Old Movies Can Still Thrill
This movie might not have action in a contemporary sense, but neat ideas and slight of hand can cause immense thrill — proven by this classic.
American Film Institute Ranking: #67/100
Academy Awards: Nominated for best supporting actress (Angela Lansbury)
Old movies are better, so the argument goes, because they had to be creative: they didn’t have the get-out-of-jail-card of special effects like today, so they had to rely on the innovation that came from imagination alone, making magic out of thin air.
Evidence Exhibit A: The Manchurian Candidate.
This movie is a political thriller, but there is very little “action” within the frames. What grips you and keeps you interested isn’t the flash and sizzle of shoot-outs but the tension and puzzle of what is real and what isn’t.
[Plot/Spoilers] A U.S. Platoon gets captured in Korea and is taken to Manchuria in China. They manage to escape, including Raymond Shaw (played by Laurence Harvey) and Bennett Marco (played by Frank Sinatra). While a little hazy on the details, Raymond Shaw is credited for saving the soldier’s lives, and returns to the U.S. with the recognition of a wartime hero. His mother, Eleanor Iselin (played by Angela Lansbury), uses Shaw’s recognition to bolster the political career of her husband, Senator John Iselin.
Years later, Marco Bennett is promoted within the military as an intelligence officer, but the events of his capture and escape don’t sit well with him: he keeps having a recurring nightmare that they were brainwashed in China, and he just can’t let it go. Recruiting the help of another solider from the platoon who is having the same nightmares, he gets the green light from his superiors to investigate.
What happens next is a descent into one of the weirder, old movies I’ve seen — and that’s a good thing. The charm of the Manchurian Candidate is that it always keeps you on your toes, and with a few cool ideas keeps you beyond interested without having to fire a gun till the very end. Hands down, the best scene is the memory of the brainwash.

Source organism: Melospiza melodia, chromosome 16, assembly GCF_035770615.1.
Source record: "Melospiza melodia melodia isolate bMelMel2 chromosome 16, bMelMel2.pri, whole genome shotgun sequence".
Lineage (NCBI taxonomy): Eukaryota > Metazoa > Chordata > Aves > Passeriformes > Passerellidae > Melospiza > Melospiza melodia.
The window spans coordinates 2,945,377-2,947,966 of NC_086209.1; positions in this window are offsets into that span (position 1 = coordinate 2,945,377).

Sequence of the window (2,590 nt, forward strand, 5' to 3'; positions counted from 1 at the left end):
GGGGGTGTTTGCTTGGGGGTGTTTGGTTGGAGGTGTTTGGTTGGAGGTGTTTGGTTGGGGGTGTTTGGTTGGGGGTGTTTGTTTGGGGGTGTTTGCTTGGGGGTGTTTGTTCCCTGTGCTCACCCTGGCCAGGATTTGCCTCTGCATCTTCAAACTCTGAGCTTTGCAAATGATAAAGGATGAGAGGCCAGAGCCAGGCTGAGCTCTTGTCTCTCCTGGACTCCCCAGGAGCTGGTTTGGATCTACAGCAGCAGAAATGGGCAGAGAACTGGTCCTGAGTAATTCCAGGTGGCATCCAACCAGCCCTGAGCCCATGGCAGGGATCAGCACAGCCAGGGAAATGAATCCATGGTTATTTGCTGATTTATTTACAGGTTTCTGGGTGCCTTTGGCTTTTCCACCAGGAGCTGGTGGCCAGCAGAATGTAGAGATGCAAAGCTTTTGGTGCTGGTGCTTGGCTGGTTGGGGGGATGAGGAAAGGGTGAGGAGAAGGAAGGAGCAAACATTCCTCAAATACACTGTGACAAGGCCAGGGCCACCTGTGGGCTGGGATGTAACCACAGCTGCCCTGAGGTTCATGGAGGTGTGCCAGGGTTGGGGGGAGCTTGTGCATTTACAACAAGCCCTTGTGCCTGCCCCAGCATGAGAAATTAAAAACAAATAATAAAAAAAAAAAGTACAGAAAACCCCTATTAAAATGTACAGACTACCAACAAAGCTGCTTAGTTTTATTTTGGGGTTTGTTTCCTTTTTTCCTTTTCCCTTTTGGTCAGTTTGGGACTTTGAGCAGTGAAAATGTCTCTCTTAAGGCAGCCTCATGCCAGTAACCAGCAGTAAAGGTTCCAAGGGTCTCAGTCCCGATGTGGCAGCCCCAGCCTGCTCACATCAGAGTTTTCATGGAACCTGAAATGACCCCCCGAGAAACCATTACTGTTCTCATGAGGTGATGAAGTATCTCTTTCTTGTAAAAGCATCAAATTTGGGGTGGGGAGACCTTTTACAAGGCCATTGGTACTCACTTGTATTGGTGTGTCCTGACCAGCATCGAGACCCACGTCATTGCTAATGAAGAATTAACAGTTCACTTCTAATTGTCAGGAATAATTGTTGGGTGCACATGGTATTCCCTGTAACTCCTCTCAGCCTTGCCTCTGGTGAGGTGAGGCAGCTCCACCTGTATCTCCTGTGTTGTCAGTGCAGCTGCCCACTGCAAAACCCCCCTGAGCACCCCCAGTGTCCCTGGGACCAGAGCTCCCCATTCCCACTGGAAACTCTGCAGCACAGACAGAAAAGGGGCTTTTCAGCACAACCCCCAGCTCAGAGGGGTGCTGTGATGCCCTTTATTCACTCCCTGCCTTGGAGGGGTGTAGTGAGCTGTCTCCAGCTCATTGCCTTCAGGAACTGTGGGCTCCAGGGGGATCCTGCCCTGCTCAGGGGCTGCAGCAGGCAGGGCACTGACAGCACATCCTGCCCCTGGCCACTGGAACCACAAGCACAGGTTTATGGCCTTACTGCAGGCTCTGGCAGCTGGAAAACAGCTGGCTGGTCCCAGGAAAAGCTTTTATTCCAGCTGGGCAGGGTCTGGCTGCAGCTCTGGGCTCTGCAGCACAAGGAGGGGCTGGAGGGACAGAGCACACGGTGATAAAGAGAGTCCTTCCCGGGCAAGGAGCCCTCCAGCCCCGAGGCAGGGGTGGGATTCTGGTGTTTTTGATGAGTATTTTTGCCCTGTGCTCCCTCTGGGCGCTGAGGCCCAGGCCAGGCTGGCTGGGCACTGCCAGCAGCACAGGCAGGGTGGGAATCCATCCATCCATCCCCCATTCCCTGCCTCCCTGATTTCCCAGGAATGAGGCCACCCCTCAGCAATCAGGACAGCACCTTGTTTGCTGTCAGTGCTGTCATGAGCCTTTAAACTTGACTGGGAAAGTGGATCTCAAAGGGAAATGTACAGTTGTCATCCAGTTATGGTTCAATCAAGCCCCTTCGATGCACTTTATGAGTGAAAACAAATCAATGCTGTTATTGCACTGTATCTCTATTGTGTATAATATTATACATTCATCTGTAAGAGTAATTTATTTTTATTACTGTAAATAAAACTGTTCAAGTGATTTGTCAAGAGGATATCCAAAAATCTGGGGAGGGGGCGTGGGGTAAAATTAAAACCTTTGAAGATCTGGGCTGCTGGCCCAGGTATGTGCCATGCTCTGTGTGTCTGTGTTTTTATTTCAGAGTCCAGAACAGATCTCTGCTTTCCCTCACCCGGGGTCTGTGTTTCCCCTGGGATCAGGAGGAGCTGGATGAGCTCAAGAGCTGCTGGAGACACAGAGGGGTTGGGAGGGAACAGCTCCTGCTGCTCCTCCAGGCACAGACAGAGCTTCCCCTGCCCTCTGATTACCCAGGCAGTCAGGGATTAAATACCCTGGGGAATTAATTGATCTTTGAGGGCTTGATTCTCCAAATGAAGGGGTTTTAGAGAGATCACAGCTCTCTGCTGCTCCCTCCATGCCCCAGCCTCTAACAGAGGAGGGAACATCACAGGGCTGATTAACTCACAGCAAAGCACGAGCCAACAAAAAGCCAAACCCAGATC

Here, we are treated to the platoon being surrounded by Communist leaders, conducting business as the the soldiers continue to be aloof of their surroundings and concerns. We get thrown into this, and it’s hard not to be disoriented and make sense of why they are not reacting. As the scene continues to fold, we are treated to the perspective of the soldiers:
They see their captors not as they are, but as being at a garden party with debonair ladies. They have been hypnotized! The scene continues to play out, flipping between both realities, giving you all the information you need while keeping you interested.
The rest of the movie is just like that garden party scene: we fight to understand what is real and fake, important and red herring. This is what gives Manchurian its charm — the creative ways the director and screenwriter use to present the stories. There enough tricks to keep us very interested, and along the way we are treated to twists and turns as we try and understand exactly what is going on. The crescendo that builds between the brainwashed Raymond, the inquisitive Bennet, and the politically corrupt Eleanor is delectable, with no resolution until the very end.
The Manchurian Candidate is exemplary of why I watch old film: without any of the perks today, these movies can still pull off magic and surprise you. Go be surprised.